Welcome to 2022, where climate change is heating the planet, corporations control the government, and only 1 percent of the population can afford the luxuries of the day.
This rant is not a social media post from someone trolling for a reaction. It describes the world of Soylent Green, a 1973 movie set in the year 2022, where things are really bleak.
It can be fun to look at flicks set in the future that’s now our present. Back to the Future 2 shows 2015 with smart homes similar to how we use smart speakers such as Alexa or Google Play. But where are the flying cars? Other times films in this genre can be disturbing. Soylent Green shows a dystopian 2022 as a place of catastrophic climate change with a starving overpopulated world. The few who are wealthy live like kings and queens while the masses depend on a food supplement called Soylent Green to survive.
Soylent Green was one of the first movies to use the phrase “greenhouse effect.”
The name Soylent Green doesn’t exactly grab you as appealing. It sounds like a medical condition to be avoided. But the future fictitious sustenance derived its name from the source material, a 1966 science fiction book by Harry Harrison called Make Room! Make Room! In the novel, the word “soylent” suggests soybeans and lentils. In the movie, the Soylent corporation claims the product is from highly nutritious ocean plankton, thus giving it a green tint.
I don’t want to spoil it for you (not yet anyway), but Soylent Green is NOT from the sea!
Here’s the actual tagline from a movie poster.
It’s the year 2022…
People are still the same.
They’ll do anything to get what they need.
And they need SOYLENT GREEN.
It’s the “People are still the same. They’ll do anything to get what they need” that does grab you, or at least it grabs me.
In the world of Soylent Green, the rich few rule with little concern or empathy for the rest of the planet. Their elite homes are spacious, with amenities most never enjoy, such as clean water and fresh food. Protected by security systems and bodyguards, these high-tech apartments come with concubine servants, referred to as furniture.
On the streets below these luxury towers, masses of people are scooped up by bulldozers as they riot for scraps of Soylent Green.
While somewhat extreme (at least for now), you can see the parallels to our 2022. For the past 40 years, the rich have gotten richer and the poor poorer. According to the Federal Reserve, the wealthiest fifth of Americans holds 88% of the country’s wealth. Meanwhile, a record number of people in the US require food stamps to survive. Even a global pandemic cannot stifle the wealth gap. With some mind-boggling numbers, Forbes showed how the COVID-19 pandemic only increased the affluence of the one-percenters.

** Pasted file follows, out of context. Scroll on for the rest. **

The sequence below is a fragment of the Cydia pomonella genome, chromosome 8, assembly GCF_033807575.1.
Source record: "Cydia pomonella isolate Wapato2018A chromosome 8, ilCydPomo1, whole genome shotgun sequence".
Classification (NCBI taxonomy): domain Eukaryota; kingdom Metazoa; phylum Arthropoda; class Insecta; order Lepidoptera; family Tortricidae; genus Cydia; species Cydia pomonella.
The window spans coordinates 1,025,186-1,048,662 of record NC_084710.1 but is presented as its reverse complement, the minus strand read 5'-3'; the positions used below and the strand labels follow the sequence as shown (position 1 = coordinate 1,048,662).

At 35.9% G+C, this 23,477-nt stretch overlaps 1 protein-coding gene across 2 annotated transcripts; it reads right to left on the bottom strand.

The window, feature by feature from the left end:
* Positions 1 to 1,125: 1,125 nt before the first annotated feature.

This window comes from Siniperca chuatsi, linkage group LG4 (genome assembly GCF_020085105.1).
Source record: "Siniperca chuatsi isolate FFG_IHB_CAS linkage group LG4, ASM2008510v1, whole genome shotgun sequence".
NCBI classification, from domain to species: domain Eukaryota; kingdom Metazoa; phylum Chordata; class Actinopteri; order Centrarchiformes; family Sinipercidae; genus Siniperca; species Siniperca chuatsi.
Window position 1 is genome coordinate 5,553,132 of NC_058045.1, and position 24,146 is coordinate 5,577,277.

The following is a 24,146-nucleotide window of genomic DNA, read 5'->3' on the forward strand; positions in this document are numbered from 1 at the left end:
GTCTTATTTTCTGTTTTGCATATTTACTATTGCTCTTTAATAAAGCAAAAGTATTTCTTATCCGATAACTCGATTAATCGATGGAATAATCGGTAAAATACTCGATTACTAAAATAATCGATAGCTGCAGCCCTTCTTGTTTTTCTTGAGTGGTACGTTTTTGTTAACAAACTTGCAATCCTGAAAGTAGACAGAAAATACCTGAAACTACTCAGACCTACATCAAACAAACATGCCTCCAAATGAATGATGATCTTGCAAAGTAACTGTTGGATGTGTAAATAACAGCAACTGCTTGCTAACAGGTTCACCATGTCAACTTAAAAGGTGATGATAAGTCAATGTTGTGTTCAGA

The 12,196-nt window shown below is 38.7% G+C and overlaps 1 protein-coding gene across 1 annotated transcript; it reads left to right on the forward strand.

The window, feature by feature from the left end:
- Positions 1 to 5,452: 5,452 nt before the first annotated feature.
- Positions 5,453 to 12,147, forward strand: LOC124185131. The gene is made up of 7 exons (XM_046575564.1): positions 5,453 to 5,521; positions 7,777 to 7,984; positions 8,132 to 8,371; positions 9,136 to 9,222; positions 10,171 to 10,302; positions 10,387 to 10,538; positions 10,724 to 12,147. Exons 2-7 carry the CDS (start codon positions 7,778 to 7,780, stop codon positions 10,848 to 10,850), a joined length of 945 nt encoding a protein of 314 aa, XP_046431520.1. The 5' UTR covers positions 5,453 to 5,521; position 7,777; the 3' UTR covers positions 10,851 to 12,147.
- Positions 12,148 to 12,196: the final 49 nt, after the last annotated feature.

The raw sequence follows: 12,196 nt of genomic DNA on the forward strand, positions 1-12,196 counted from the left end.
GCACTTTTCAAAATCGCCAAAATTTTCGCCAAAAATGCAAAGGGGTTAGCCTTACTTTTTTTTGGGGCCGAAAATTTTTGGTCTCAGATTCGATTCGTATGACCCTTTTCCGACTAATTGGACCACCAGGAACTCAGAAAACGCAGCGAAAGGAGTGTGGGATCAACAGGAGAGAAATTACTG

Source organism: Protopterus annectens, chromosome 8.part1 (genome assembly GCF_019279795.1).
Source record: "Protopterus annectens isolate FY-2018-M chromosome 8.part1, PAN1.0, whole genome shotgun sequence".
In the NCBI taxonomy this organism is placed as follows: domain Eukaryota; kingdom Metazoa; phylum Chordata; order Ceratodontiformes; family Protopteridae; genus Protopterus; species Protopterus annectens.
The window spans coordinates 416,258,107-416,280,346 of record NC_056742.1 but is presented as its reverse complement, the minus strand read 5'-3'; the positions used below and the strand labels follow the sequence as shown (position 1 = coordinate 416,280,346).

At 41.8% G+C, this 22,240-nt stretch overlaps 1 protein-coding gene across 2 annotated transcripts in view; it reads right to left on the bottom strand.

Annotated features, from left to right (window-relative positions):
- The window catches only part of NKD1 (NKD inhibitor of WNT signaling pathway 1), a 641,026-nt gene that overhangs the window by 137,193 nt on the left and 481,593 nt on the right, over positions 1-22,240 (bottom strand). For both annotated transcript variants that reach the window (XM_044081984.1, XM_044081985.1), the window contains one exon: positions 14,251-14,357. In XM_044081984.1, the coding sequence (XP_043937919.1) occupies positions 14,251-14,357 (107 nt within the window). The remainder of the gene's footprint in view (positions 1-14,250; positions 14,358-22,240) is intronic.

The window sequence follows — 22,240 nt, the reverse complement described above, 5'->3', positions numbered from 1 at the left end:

Substitute food stamps for Soylent Green, and things look more like the eco-thriller from 1973.
Spoiler alert. Skip the next paragraph if you haven’t seen the movie and don’t want to know the iconic ending.
At the movie’s end, the protagonist NYPD detective Frank Thorn played by Charlton Heston screams what is assumed to be his last words, “Soylent Green is people!” He discovered that the food most people consume to survive is made of humans and not plankton. The scene where he sees covered dead bodies conveyed into a machine and Soylent Green crackers coming out the other side is bone-chilling. It’s a world of cannibalism.
This 1973 film aligns with novels like George Orwell’s 1984, mainstream movies like The Hunger Games, and recently released Don’t Look Up streaming on Netflix. The tone ranges from dark and joyless like Soylent Green and The Handmaid’s Tale to the dark humor featured in Brave New World and Don’t Look Up. But the common ground is they act as signposts to warn of possible danger ahead unless we make a change.
The satirical film Don’t Look Up is a different take on the doomsday genre. The United States government and the population, in general, fail to take the threat of a planet-killing comet seriously. It’s treated as fake news because it doesn’t line up with people’s political views. So people don’t look up from their smartphone addiction and treat this as an inconvenient truth that will go away if ignored.
But Soylent Green and Don’t Look Up share some common themes — they paint a picture of a world controlled by greedy corporations and a population that’s become cynical and decoupled from the real world.
How do we avoid these dystopian prophecies?
The gravity of the 2022 issues in our world can almost overwhelm us. What can I do to make a difference in global climate change? How can I develop a marketing strategy to motivate people with purpose and not just profit?
We could start by looking up.
Start by looking up from our digital devices and looking at the world around us.
We could look up and listen to each other.
Then perhaps we would look up and start to see the warning signs in our 2022 to avoid 2022 portrayed in Soylent Green.